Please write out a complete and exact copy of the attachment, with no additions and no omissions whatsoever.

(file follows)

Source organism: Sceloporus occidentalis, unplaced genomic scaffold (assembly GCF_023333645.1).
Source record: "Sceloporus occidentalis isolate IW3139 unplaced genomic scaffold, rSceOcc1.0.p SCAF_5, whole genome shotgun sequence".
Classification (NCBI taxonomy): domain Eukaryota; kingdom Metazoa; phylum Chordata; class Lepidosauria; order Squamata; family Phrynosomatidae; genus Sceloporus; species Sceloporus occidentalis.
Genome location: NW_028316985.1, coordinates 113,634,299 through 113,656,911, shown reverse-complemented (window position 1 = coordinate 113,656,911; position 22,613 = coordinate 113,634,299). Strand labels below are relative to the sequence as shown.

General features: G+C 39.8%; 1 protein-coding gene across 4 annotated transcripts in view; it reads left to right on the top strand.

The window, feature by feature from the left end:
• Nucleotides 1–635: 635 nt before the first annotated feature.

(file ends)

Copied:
Source organism: Sceloporus occidentalis, unplaced genomic scaffold (assembly GCF_023333645.1).
Source record: "Sceloporus occidentalis isolate IW3139 unplaced genomic scaffold, rSceOcc1.0.p SCAF_5, whole genome shotgun sequence".
Classification (NCBI taxonomy): domain Eukaryota; kingdom Metazoa; phylum Chordata; class Lepidosauria; order Squamata; family Phrynosomatidae; genus Sceloporus; species Sceloporus occidentalis.
Genome location: NW_028316985.1, coordinates 113,634,299 through 113,656,911, shown reverse-complemented (window position 1 = coordinate 113,656,911; position 22,613 = coordinate 113,634,299). Strand labels below are relative to the sequence as shown.

General features: G+C 39.8%; 1 protein-coding gene across 4 annotated transcripts in view; it reads left to right on the top strand.

The window, feature by feature from the left end:
• Nucleotides 1–635: 635 nt before the first annotated feature.